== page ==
During the 2013 session, Representative Greg Hughes, now the Speaker of the Utah House, sponsored a bill to end the flow of dark money flowing through shadowy organizations to influence elections. Though both King and Martindale are advocating for transparency now, they sang a different tune when it became clear that Hughes’ bill would require greater disclosure from organizations that included ABU.
Hughes’ bill, HB43 (the so-called “anti-Jason Powers” bill), required that non-profits that engage in political campaigns must disclose their donors, with exceptions for subscribers and members under a certain level. The law required from non-profits the a similar kind of specificity and transparency as required of individuals giving money to directly to candidates.
The response to the bill? Never have so many Utah Democrats opposed an increase in campaign finance regulations.—Utah Politico Hub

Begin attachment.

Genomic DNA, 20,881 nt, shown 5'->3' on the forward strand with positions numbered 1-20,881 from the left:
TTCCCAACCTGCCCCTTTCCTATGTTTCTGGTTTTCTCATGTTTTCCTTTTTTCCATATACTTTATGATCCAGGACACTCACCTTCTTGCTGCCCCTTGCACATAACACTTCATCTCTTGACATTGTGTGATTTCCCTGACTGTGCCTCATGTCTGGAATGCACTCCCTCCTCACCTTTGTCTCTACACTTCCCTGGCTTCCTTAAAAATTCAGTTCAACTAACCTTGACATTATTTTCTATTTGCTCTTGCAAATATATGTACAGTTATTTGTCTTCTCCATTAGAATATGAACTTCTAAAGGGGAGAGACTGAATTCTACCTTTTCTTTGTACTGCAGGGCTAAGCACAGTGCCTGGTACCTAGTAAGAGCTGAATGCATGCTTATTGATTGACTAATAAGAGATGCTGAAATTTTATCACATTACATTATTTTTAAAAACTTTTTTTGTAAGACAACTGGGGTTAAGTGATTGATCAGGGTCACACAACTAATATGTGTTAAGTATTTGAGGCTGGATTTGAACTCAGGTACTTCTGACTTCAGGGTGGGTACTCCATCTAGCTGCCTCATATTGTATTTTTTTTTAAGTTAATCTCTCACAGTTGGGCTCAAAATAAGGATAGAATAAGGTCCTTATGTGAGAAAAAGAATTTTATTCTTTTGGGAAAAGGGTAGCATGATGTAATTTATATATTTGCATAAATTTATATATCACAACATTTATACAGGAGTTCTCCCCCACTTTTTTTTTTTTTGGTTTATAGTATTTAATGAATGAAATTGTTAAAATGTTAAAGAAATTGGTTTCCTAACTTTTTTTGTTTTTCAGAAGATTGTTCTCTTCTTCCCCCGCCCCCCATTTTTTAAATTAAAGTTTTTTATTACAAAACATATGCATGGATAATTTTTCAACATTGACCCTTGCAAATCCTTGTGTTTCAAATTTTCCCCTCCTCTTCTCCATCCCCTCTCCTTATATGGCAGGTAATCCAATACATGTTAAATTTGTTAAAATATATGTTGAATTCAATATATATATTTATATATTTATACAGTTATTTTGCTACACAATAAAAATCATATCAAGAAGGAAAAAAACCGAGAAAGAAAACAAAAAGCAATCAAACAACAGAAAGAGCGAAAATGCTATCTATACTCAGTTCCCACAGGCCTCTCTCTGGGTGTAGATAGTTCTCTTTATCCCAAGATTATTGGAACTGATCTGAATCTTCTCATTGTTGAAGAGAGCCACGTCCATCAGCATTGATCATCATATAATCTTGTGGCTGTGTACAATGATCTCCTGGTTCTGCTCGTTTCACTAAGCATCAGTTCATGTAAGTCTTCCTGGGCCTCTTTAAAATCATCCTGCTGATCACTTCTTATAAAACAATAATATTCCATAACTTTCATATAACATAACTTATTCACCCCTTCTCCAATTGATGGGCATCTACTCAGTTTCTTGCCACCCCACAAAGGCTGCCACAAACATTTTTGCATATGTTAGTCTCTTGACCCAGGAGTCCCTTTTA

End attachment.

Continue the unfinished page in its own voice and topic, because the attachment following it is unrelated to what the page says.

If bodies and party affiliations are all that matter, defeats and victories are foregone conclusions. But politics should be a lot more like that other, much more popular, American pastime: football.
In football stadiums across the country—even in Utah—there is a belief that the crowd matters. In College Station, Texas, where the Texas A&M Aggies play, the student body is thought of as the "12th Man" (11 football players take the field in college and professional football). Same goes for the fans of the defending Super Bowl champion Seattle Seahawks—the team's crowd, among the loudest in professional football—are called the 12th man.
During this legislative session, around 800 bills, or new laws and amendments to laws, will be put forth. Hundreds will be approved. All of them, one way or another, will impact how Utahns live their lives.
Thumbing a nose at this gathering is among the worst sorts of apathy. Lack of participation on citizens' behalf is little more than a surrender to the whims and wants of these elected leaders and whoever it is that happens to be twisting their ears—and you can be sure someone is twisting their ears.
But, in 2015, why shouldn't you be doing the ear-twisting?—Salt Lake City Weekly